Saturday afternoon, three o’clock. We still sit, all of us, in our family room, poking at our devices. We’ve done this for hours. All except Eli, he worked this morning. He came home at noon and went straight to bed. Everyone’s a little hungover. Last night was rough. It started with a screech or a growl or a howl.
The four of us worked in the kitchen, throwing together a late dinner. An Asian stir-fry. Beef for Eli and me, chicken for Susan and Sophie. We all wanted broccoli and onions and of course Jasmine rice. Sophie made a fish sauce to drizzle.
Those cats, Tommy really. His appetite is insatiable. We fed him an hour earlier, but he still hovered around his food bowl, making mopey eye contact with anyone who looked his way. Roz wandered past. She looked like hell. Susan and I commented on this earlier in the day. She’s lost weight, she’s limping more these past few days. Sleeping a lot. Not eating. We suspected that her long expected diabetic decline arrived. We dose her twice a day with insulin, but at some point her body will just quit trying. That’s what happened with Spooky.
Tommy attacked Roz. He does this when he’s hungry. It’s a ploy to get our attention, but it never gets him food. If Pavlov was right, Tommy should have stopped this behavior years ago. We never reward him, and someone always stomps after him, chasing him from the room. He ducks behind furniture with a puffed-up tail.
Last night’s attack was vicious. It lasted three or four seconds. That might not seem long, but the typical length is about a second and a half. Sophie ran into the next room to scare off Tommy. Things quieted down, Sophie said “Ummm…” like when someone is searching for the right words to describe something upsetting. “Ummm, Roz threw up or peed or something.” I went into the next room. A white, milky liquid splattered the hardwood floor. I stepped in it wearing only my socks.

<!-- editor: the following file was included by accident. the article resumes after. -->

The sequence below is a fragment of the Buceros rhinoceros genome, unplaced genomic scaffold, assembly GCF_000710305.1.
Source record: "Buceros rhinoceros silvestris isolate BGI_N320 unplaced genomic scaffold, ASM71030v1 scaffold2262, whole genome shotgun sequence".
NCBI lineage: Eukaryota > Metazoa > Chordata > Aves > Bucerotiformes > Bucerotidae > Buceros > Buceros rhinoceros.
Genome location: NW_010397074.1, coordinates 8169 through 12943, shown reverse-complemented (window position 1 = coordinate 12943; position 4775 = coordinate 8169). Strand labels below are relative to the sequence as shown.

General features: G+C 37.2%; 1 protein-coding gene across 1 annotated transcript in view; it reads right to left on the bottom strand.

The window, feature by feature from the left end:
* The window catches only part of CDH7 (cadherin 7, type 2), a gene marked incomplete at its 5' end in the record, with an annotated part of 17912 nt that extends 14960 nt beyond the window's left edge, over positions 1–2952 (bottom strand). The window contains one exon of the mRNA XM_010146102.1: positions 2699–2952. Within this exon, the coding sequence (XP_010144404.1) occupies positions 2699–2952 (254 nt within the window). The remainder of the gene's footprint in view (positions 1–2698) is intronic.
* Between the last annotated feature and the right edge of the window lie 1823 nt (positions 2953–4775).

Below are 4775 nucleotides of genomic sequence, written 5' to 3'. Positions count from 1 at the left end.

“Oh no, something’s spilling out of Roz’s side.” Sophie pointed into the next room. More milk trailed across the floor and pooled under the weight bench. Roz sat beneath an end table with wet fur matted to her skin. Eli and I googled all night animal hospitals. The closest one in Maryland, almost an hour away.
“I’ll go.” That was me. “But someone needs to drive me, I can’t drive at night.” I grabbed my wallet and phone while Sophie scooped out a couple of bowls of stir-fry for us to eat on the road. Susan and Eli coaxed Roz into the carrier.
Susan pulled me aside. “You might need to make some hard decisions.”
“That’s why I volunteered to go.” My lack of emotions makes those decisions easier for me than anyone else.
Roz had an abscess—a big one. A week-old injury, undetected by us, and probably inflicted by Tommy, became infected. Tommy must have torn it open when he attacked. Roz was easily treated, minor surgery, cleansing, a massive dose of antibiotics, and we were on our way. We stopped at 7-11 for ice cream bars for the ride home. I got Dibs.
Susan and Eli went to bed when Tommy was discharged. Sophie and I didn’t get home until after one o’clock. Except for Eli who left for work at dawn, we all slept deep into the morning. I woke with a headache. My addictive coffee consumption should have started hours earlier. Tommy seems shook up. He didn’t eat anything all day. This morning, he sat off to the side and watched while Roz ate from his dish.
Roz seems fine. A shaved area on her hip with two large, scabbed over gashes appears to be healing—or at least not bleeding. She’s more alert now than she’s been over the past week. That infection must have been dragging her down. Today is something of a loss for us all, humans and cats. Hopefully tomorrow is a better day.
Photo: Roz during a relaxed moment.